Porcupine Fish Attractor, Pack of 3 Spheres

5 Responses

  1. […] Fish Attractor Spheres or by providing aquatic plants. Take a look at our Pond Stocking Blog and Fish Habitat Blog to learn more about predator/prey ratios and implementing […]

  2. Take a look at http://www.fishiding.com. They have new artificial/man made fish attractors made out of pvc. They are all made from reclaimed products to help the environment as well as save money. Limbs up to 3″ wide produce maximum shade like no other product available. Large pictures and underwater video show what it’s all about.

  3. […] It is common to have the smaller prey fish in your pond try to make a quick meal out of your fingers and toes than their larger predator counterparts. It is a sign that your pond may be imbalanced, creating a shortage of food for your smaller fish. They are simply trying to find a snack wherever possible and that includes your precious phalanges. Keep tabs on your fish population to make sure you have a balanced ratio of 3 prey fish to every predator. If you have an abundance of smaller fish in the pond you may want to introduce some minnows into the water to give them a quick and easy meal that can be replenished over time. If your pond does have an unbalanced population, investigate why this may be. Make sure you have adequate habitat in the pond for your small fish to hide and mature and if you feel your fish are having trouble finding enough food consider manually feeding them using a quality fish food like Game Grower Fish Food. If you are not quite sure what or how to feed your fish read our Fish Food Blog. Also for some great tips on adding habitat to your pond click over to our Creating Habitat Blog. […]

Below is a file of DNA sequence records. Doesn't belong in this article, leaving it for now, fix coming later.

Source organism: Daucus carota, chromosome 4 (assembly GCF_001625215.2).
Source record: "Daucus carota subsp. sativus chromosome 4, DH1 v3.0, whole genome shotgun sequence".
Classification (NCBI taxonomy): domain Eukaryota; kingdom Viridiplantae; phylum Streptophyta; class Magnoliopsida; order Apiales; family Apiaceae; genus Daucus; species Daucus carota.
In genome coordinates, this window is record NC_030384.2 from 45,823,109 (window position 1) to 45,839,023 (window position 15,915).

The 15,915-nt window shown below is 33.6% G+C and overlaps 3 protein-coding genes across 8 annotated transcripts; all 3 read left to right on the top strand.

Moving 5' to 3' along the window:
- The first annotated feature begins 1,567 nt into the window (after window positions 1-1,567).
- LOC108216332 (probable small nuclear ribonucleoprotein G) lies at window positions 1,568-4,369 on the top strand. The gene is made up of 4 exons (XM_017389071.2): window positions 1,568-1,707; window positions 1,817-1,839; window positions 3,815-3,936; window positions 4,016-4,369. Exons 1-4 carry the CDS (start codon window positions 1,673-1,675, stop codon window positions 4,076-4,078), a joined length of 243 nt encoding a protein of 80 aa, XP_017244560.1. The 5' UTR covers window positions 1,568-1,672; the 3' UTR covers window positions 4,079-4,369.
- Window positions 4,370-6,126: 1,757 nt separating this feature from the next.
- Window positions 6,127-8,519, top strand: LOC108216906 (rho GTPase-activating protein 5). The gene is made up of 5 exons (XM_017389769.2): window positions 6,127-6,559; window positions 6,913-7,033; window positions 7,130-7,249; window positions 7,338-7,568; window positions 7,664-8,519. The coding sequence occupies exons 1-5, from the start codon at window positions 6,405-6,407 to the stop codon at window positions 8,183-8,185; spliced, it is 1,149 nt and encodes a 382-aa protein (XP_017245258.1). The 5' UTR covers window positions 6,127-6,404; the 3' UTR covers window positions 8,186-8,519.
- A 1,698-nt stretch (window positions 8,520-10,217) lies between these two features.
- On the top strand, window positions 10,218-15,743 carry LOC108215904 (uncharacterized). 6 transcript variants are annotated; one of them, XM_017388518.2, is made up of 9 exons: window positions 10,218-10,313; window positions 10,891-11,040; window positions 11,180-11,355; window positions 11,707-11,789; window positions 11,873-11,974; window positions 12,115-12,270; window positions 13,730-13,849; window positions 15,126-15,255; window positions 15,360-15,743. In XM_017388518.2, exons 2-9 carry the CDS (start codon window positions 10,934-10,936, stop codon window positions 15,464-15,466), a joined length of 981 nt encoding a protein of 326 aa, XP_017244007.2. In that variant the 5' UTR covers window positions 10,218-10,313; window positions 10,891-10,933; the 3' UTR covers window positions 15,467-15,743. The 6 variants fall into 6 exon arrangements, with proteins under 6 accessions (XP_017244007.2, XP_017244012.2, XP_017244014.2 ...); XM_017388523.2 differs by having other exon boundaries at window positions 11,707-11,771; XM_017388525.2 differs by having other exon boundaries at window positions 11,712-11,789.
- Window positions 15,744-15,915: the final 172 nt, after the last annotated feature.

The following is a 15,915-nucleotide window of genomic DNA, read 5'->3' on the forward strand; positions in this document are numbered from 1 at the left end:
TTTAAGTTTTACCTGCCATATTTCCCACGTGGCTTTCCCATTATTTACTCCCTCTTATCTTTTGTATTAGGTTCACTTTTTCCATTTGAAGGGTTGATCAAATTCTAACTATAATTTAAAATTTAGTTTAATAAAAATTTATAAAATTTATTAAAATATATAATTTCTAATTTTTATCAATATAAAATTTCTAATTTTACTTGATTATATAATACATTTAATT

4. We have 2 preformed garden ponds. We sank a cement block in each in a position that leaves the holes running through the block rather than up and down. On a really hot day the fish will gather inside the ‘slots’ to stay cooler. when the frogs aren’t sitting in the potted plants sunning themselves, they hide behind the pots on the water shelves.

    In past years we have also had water hyacinth plants which mulitply quite willingly and provide plenty of shade for the fish. I do lift the plants periodically and remove the longer ‘hairs’ (roots) to keep them from getting too messy.

  5. The fish attractors work. Fish in my pond are healthy and there seems to be a pretty good balance of prey fish and feeder fish. Two items of note:

    1. I bought the spheres only because I happened to have a bunch of half-inch PVC left-over from another project. I glued the pipes in to make sure they wouldn’t come out. What I didn’t do was check to make sure the completed attractor would fit through the door (or up the stairway from the basement for that matter). After making a few cuts and then gluing the pipes back together with couplers, the attractor was sitting on the patio, ready to go. So if gluing the pipes, either do it outside / in the garage, or make sure it will fit through your door.
    2. It is mostly true that these are snagless. That is until you hook a fish that swims around and in the attractor. I have reeled the same attractor in twice, along with a catfish and a pretty good-sized sunfish. It took a few minutes to unwind everything and throw it back in place, but no harm done. The kids thought I had hooked some kind of monster. I told them it was a Missouri porcupinefish.